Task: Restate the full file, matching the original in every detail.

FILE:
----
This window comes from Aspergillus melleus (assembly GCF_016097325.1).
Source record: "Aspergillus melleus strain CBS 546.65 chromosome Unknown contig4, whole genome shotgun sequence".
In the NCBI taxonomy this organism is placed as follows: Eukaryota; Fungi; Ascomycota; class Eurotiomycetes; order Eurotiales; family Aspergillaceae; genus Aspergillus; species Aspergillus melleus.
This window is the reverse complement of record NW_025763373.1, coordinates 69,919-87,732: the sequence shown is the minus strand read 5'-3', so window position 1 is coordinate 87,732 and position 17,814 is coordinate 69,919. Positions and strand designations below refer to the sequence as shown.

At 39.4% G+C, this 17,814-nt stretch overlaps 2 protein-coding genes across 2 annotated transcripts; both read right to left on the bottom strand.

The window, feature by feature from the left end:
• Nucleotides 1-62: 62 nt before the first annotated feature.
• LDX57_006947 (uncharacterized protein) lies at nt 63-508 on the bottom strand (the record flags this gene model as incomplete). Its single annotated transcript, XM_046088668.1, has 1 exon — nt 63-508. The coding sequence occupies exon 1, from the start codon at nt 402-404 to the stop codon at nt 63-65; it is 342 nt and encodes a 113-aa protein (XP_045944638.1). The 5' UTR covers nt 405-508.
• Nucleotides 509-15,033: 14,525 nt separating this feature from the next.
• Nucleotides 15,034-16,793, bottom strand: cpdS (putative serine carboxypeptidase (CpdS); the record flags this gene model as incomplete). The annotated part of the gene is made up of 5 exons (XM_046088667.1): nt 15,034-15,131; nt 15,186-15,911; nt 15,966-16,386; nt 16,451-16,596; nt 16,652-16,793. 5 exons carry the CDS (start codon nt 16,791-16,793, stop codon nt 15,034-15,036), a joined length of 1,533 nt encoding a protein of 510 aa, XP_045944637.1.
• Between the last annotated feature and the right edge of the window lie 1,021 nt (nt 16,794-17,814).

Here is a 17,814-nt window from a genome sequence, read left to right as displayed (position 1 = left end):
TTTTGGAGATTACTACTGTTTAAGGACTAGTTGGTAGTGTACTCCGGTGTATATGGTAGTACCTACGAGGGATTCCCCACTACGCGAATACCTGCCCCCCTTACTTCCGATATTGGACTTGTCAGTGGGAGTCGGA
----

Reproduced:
This window comes from Aspergillus melleus (assembly GCF_016097325.1).
Source record: "Aspergillus melleus strain CBS 546.65 chromosome Unknown contig4, whole genome shotgun sequence".
In the NCBI taxonomy this organism is placed as follows: Eukaryota; Fungi; Ascomycota; class Eurotiomycetes; order Eurotiales; family Aspergillaceae; genus Aspergillus; species Aspergillus melleus.
This window is the reverse complement of record NW_025763373.1, coordinates 69,919-87,732: the sequence shown is the minus strand read 5'-3', so window position 1 is coordinate 87,732 and position 17,814 is coordinate 69,919. Positions and strand designations below refer to the sequence as shown.

At 39.4% G+C, this 17,814-nt stretch overlaps 2 protein-coding genes across 2 annotated transcripts; both read right to left on the bottom strand.

The window, feature by feature from the left end:
• Nucleotides 1-62: 62 nt before the first annotated feature.
• LDX57_006947 (uncharacterized protein) lies at nt 63-508 on the bottom strand (the record flags this gene model as incomplete). Its single annotated transcript, XM_046088668.1, has 1 exon — nt 63-508. The coding sequence occupies exon 1, from the start codon at nt 402-404 to the stop codon at nt 63-65; it is 342 nt and encodes a 113-aa protein (XP_045944638.1). The 5' UTR covers nt 405-508.
• Nucleotides 509-15,033: 14,525 nt separating this feature from the next.
• Nucleotides 15,034-16,793, bottom strand: cpdS (putative serine carboxypeptidase (CpdS); the record flags this gene model as incomplete). The annotated part of the gene is made up of 5 exons (XM_046088667.1): nt 15,034-15,131; nt 15,186-15,911; nt 15,966-16,386; nt 16,451-16,596; nt 16,652-16,793. 5 exons carry the CDS (start codon nt 16,791-16,793, stop codon nt 15,034-15,036), a joined length of 1,533 nt encoding a protein of 510 aa, XP_045944637.1.
• Between the last annotated feature and the right edge of the window lie 1,021 nt (nt 16,794-17,814).

Here is a 17,814-nt window from a genome sequence, read left to right as displayed (position 1 = left end):
TTTTGGAGATTACTACTGTTTAAGGACTAGTTGGTAGTGTACTCCGGTGTATATGGTAGTACCTACGAGGGATTCCCCACTACGCGAATACCTGCCCCCCTTACTTCCGATATTGGACTTGTCAGTGGGAGTCGGA